I have to say, I’m really jealous of you and Clancy and others at the dissertation stage. I remember a prof telling us that we would never have the time to think and reflect that we do when we’re dissertating, and though I was working fulltime then, he was so right.
Okay, I’m not that jealous. It’s good to be done! But keep all this writing because you will use it again. In the rush of the tenure track, the writing you have like this will sometimes save you. I certainly love reading it.
Mike, I just finished a chapter in my dissertation that began with the heading, “Just Personal.” I’m probably too close to it right now to say more, but there’s a reason my web space is called techsophist. If students are unable to situate their thoughts in some kind of context that connects to them personally, to their lives, then there should be no surprise when the resulting texts seem vacant and interchangeable. Of course they do. No one’s home.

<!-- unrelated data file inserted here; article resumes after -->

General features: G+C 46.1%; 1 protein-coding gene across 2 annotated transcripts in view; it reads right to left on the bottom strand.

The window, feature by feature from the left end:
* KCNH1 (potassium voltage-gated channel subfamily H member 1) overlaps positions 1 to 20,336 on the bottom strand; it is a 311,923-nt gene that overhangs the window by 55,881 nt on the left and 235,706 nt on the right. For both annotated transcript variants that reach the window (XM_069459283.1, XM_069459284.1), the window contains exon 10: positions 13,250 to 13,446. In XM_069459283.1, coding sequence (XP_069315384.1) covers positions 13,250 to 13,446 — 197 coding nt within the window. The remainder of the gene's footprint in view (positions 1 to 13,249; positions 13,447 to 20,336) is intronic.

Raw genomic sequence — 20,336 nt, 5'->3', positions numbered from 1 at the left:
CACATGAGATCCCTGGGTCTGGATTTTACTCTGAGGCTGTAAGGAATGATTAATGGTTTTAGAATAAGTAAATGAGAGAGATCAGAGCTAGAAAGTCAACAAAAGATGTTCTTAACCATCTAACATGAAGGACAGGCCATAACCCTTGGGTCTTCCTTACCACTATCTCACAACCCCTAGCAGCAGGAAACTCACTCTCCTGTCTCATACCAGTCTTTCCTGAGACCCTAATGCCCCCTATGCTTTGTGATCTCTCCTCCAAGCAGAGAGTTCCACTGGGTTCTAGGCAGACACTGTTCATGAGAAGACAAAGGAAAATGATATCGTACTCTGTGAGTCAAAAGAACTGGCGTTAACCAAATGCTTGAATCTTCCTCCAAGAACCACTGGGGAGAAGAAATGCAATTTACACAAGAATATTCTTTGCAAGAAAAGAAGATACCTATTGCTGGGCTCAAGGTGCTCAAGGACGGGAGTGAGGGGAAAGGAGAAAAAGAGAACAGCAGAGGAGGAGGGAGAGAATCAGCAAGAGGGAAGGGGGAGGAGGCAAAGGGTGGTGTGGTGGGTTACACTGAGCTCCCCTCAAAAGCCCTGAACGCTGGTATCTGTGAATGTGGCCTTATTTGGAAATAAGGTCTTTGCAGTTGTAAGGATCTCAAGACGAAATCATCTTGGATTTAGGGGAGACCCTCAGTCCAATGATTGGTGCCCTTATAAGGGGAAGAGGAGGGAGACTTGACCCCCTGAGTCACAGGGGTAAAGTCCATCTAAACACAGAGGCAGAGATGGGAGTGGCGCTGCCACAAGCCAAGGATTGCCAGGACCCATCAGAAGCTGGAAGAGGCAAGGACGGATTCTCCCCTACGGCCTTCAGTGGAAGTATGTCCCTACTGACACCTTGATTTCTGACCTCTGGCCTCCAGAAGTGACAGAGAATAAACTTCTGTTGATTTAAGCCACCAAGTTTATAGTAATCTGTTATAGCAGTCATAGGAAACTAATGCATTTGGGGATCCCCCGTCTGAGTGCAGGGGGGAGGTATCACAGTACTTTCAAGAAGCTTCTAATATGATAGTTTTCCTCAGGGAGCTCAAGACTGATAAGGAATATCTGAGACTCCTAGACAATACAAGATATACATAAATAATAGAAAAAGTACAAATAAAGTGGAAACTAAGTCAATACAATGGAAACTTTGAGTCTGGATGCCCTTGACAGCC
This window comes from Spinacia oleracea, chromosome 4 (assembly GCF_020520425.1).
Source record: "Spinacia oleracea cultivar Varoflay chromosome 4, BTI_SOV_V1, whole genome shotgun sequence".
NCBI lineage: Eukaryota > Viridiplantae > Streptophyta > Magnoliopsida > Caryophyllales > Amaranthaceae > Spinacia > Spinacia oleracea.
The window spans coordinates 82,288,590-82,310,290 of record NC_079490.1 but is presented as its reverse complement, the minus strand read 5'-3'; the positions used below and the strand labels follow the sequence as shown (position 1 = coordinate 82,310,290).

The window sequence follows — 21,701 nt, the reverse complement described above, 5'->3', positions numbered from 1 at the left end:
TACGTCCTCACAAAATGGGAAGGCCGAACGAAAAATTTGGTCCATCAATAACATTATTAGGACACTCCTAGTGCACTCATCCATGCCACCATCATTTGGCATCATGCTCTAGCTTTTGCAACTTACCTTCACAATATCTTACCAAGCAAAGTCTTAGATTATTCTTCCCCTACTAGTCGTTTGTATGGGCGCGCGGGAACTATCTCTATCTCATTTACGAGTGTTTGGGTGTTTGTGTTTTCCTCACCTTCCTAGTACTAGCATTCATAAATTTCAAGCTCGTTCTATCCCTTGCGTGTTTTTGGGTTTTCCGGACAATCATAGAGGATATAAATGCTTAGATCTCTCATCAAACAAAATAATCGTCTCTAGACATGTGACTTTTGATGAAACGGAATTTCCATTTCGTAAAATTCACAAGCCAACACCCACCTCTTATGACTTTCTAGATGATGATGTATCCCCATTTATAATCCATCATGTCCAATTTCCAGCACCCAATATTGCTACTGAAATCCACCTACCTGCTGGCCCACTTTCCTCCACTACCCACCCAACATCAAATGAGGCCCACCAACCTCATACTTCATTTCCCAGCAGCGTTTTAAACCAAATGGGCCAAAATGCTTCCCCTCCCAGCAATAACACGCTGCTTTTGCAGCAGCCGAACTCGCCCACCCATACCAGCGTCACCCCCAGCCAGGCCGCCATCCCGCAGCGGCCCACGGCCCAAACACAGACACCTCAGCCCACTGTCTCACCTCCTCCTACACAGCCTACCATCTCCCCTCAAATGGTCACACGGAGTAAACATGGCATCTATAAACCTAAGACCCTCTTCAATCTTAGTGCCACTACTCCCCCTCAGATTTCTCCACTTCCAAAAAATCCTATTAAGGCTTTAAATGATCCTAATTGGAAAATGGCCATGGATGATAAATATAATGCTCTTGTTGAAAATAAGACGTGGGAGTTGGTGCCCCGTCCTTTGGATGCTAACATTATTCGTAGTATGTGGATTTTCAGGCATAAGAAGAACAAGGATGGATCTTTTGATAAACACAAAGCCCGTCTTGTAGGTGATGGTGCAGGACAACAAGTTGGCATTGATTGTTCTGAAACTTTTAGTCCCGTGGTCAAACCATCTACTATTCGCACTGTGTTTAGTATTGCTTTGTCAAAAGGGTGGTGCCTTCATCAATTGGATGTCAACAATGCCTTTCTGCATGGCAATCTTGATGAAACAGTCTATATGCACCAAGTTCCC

I agree with Nels! My first reaction was “only a person writing a dissertation would have time to think about this in so much detail.” 🙂
You’ve brought up some interesting points. As soon as I have time to follow your links and mull them over a little, I’ll get back to you on them.
I will say, though, that I don’t think any writing is above reproach. Even the most emotional of the personal memory narratives are ultimately crafted through words, and words can always be critiqued even when the life they describe cannot.
I was certainly surprised to find my name in this post! As usual, I cannot follow your work. I have decided to be complimented that you enjoy my writing, uncomfortably or not. All this time, I thought it was my clever titles.
Feel like an aged graduate, who has seen better days, slipping somehow past the security guards at the front gate of the university, and now sitting hunched down in my chair at your lectures on writing, and following you into the teacher’s lounge afterwards to listen in on the conversation. I am learning a great deal and am grateful that the doors are open.
What has changed on this site in the last 3 years is the “conversational density,” or disciplinary density. Now it not just Mike, but many others in the “same field,” who have read the same bibliography, speak at the same conferences, aim for the same jobs, read the same journals, and know one another face to face, within a disciplinary hierarchy of publications and status.